Prominent leaders of two Baptist churches have special sermons planned for Sunday, Sept. 11, which is the 10th anniversary of the terrorist attacks against the United States. One sermon promises to discuss America's "inevitable collapse" while the other is to be delivered by Dr. Tim LaHaye, known for his popular end times book series.
It has not yet been confirmed to The Christian Post whether LaHaye would indeed be speaking on the issue of the end times during his appearance at First Baptist Church of Atlanta on Sept. 11.
CP left a message with Tim LaHaye Ministries Wednesday morning, but no response was received by press time. more >>
A church located two blocks from New York City’s ground zero, which was planted in Manhattan shortly after the 9/11 terrorist attacks on the U.S., will be part of the live webcast memorial services led by Orange County, Calif., megachurch pastor Rick Warren.
The services will be at least partially broadcast from Lower Manhattan Community Church, one of Saddleback’s “daughter churches,” on the weekend of the 10th anniversary of the tragedy.
The full details of the "Hope & Freedom" services have not been disclosed and are still being formulated, said a Saddleback Church spokesperson. Lower Manhattan Community Church is led by Ryan Holladay, the son of Saddleback Church’s associate pastor Tom Holladay. more >>
Pastors and theologians agree that an individual’s core spiritual beliefs play a significant role in determining whether they will choose to believe in God or turn away from religion altogether in the aftermath of a tragedy such as 9/11.
Kurt Fredrickson, an assistant professor of pastoral studies at Fuller Theological Seminary and a police chaplain, says believers and non-believers alike experienced grief, pain and doubt following the terrorist attacks ten years ago that destroyed the Twin Towers in New York City and the Pentagon in Washington, D.C.
The distinction, he says, is Christians “have a greater ability to go through the trauma, whether it's personal or national... because they have a basic sense of who they are and who God is in their life." more >>
A retired naval officer honored for heroism during the September 11th attack on the Pentagon was found guilty Monday for committing fraud against the 9/11 victim's compensation to the tune of some $330,000. Cmdr. Charles Coughlin of Severna Park, Md., is accused of exaggerating his injuries from when he ran back inside the burning Pentagon to help rescue others.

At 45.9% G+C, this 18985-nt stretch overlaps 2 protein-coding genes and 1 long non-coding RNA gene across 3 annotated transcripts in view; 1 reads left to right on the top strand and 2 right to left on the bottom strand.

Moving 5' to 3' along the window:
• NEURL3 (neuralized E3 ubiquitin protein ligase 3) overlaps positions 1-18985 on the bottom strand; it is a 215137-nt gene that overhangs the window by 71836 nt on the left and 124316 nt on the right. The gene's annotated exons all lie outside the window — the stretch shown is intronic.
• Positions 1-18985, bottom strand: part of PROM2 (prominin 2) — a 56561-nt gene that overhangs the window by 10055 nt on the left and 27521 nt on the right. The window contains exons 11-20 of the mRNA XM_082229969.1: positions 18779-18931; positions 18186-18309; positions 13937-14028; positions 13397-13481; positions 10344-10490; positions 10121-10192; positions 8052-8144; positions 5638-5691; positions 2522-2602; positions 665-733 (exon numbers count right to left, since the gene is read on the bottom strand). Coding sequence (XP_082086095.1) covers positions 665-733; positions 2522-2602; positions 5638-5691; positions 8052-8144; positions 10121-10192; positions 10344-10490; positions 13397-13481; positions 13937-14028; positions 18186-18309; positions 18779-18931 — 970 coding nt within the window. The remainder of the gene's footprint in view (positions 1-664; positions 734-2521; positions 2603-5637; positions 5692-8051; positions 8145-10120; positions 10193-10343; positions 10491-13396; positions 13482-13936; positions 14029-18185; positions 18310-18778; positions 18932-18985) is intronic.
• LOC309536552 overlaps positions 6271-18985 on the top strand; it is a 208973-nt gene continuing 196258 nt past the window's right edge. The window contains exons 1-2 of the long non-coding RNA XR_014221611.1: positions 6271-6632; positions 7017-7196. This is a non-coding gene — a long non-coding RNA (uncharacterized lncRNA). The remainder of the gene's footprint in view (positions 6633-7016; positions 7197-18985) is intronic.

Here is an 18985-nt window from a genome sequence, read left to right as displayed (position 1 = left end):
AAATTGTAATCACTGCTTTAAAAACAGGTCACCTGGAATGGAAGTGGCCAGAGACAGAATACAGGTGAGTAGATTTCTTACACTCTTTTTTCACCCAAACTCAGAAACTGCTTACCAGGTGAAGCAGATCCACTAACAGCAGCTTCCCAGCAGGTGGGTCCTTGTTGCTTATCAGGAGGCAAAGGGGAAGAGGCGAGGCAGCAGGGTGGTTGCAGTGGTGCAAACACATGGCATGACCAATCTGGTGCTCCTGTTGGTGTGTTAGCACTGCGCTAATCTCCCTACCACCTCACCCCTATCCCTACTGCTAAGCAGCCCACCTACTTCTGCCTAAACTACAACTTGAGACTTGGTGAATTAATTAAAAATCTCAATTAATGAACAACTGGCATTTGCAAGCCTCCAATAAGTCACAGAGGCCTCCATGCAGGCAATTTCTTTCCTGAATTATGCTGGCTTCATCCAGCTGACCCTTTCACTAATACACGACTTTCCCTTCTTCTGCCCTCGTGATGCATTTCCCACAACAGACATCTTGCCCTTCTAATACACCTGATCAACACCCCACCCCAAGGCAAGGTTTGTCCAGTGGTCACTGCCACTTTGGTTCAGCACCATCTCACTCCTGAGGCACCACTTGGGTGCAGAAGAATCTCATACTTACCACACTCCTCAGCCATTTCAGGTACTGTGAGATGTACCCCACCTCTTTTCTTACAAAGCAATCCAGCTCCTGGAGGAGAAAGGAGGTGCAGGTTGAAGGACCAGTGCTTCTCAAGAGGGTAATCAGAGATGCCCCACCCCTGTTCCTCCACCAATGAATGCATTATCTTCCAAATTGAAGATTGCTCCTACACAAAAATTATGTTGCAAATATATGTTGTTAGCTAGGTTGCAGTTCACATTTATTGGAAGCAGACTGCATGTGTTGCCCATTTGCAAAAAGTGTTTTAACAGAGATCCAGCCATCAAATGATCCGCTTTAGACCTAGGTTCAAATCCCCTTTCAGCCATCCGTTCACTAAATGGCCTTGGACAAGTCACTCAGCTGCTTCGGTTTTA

He had a top-secret security clearance and commanded nuclear submarines and was working at the Pentagon when a plane hijacked by terrorists crashed into the building about 75 feet from his office.
Coughlin was actually awarded the Meritorious Service Medal and Purple Heart for his actions and injuries from that day. The money he was awarded came from the fund set up by Congress after the 2001 attacks. more >>
New Yorkers are more spiritually active today than they were immediately following the 9/11 attacks, according to a new study released today.
As the tenth anniversary of America’s largest terrorist event approaches, Barna Group tracked the long-term spiritual profile at one of the epicenters of the attacks – New York City.
The immediate chaos after the September 11 attacks was unprecedented as millions flocked to churches and houses of worship. The intense, heartbreaking anguish felt by the victims was felt throughout the nation. more >>
The role of the government in disaster relief is the topic of much discussion as Hurricane Irene, now Tropical Storm Irene, pummels New England.
Inevitable comparisons are being drawn to Hurricane Katrina, which hit New Orleans and surrounding areas in 2005. The response from government during and after that catastrophe was widely seen as inadequate, ineffective and incompetent. President George W. Bush, especially, was widely criticized at the time for not getting more personally involved in leading the response effort.
“If you look at the polling from 2005, President Bush's approval rating dropped 4 or 5 points after Katrina, and he never recovered those 4 or 5 points,” noted Ron Brownstein of the National Journal on ABC's “This Week.” more >>